The Social Impact Bonds (SIBs) are a social initiative that is currently disrupting some markets and investment portfolios, not because of high expectations of ROI but because of the unique approach with potential for a triple-win outcome to the three main stakeholders: Government, Investors and the society in need.
“The purpose of the Social Impact Bonds is to generate cost savings for a government, focus on outcomes rather than inputs or outputs, and reduce political and financial risk” (Princeton University, 2014, p. 8). We can take for example how the focus of the government the past few years has been to alleviate the poverty, the homelessness or increase the job placement, but because of bureaucracy and limited budget, the outputs are not always the expected, hence, the biggest motivator for the governments to implement a SIB is the cost savings. (Princeton University, 2014, p. 8)
The SIB “is a public-private partnership where one or more investor(s) provide “upfront” capital for the realization of public projects that generate verifiable social and/or environmental outcomes” (United Nations Development Programme, 2015, p. 1).
The Government hires an intermediary, also called project sponsor, to implement and manage a social or environmental project in exchange for a promise of payment (return of capital) contingent on the social outcomes delivered by the project. This intermediary will raise the capital for the project, here is where the name Bond takes usage, from investors. Then, the intermediary will hire a service provider to deliver the desired project outcomes/outputs. (United Nations Development Programme, 2015, p. 1).
The key concept inside a SIB is that when the project fails to deliver the desired outcomes/outputs, the Government does not provide the payment to the investors, losing part or all the capital provided, on the contrary, when delivered, a premium will be paid for the success of the project. Here the term pay-for-success got coined. (United Nations Development Programme, 2015, p. 1)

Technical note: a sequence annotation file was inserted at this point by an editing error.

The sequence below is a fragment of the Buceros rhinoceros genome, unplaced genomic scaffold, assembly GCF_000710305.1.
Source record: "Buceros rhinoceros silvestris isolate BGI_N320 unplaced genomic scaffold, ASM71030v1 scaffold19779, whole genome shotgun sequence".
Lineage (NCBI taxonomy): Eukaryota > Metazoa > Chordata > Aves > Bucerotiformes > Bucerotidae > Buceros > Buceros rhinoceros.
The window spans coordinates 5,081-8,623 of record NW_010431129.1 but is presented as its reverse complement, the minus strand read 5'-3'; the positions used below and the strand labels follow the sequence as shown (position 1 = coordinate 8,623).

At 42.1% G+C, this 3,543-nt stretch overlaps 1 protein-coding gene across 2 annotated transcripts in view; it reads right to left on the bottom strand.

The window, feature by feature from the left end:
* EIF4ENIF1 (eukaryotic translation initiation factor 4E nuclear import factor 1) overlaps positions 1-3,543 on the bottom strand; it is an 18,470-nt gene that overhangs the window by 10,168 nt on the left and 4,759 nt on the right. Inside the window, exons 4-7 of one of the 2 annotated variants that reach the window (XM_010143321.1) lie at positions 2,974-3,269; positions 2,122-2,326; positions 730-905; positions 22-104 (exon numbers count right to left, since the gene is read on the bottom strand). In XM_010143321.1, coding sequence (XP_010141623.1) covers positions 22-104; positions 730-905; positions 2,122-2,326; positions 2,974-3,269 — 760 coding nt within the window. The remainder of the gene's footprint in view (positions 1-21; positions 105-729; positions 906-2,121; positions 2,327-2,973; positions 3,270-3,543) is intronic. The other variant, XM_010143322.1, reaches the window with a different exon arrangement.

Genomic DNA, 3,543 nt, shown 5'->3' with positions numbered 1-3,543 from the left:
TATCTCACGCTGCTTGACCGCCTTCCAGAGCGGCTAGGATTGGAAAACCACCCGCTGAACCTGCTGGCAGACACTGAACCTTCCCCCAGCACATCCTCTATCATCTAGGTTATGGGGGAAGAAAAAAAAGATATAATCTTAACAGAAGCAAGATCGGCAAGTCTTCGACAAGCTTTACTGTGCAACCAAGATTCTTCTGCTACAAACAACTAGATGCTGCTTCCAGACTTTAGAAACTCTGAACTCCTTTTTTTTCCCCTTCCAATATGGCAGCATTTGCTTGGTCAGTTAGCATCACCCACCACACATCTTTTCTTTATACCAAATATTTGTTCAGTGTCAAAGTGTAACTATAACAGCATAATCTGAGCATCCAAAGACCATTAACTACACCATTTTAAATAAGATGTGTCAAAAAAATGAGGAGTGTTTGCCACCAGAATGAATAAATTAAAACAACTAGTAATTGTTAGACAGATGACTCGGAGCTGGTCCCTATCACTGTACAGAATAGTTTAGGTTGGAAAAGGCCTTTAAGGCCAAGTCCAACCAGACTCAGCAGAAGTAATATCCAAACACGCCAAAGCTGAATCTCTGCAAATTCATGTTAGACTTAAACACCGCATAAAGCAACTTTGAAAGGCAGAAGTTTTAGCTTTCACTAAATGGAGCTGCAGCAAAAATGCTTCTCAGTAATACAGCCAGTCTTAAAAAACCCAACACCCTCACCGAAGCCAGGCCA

Social Impact Bonds approach a recently developed idea, where they target the work of the outcome instead of the output. It is important to define the difference of Outcome instead of Output. The Output will be referred as to what is done while the Outcome is referred to the difference that is made in the final target. Just by generating more inputs or outputs in a project, we are not necessarily generating more outcomes, let’s take the next example, an outcome pertaining to employment programs would be getting the final job to the people, the input the people enrolled in the program and the output, the job training certificates. This way, the SIB will be more focused on what is desired, the objective. (Princeton University, 2014, p. 10)
Through the SIBs, the governments have the opportunity to off-set financial risks to the private sector and mitigate political risks. The key differentiator will be that if the government asses that the service providers have not met the previously signed objectives, the government will not repay the investors. (Princeton University, 2014, p. 10)
- Princeton University. (2014). Social Impact bonds – A new tool for social financing. Retrieved January 05, 2020 from https://wws.princeton.edu/sites/default/files/content/Social%20Impact%20Bonds%202014%20Final%20Report.pdf
- United Nations Development Programme. (2015). Social and Development Impact Bonds. United Nations. Retrieved February 17, 2018, from http://www.undp.org/content/dam/sdfinance/doc/Social%20and%20Development%20Impact%20Bonds%20_%20UNDP.pdf?download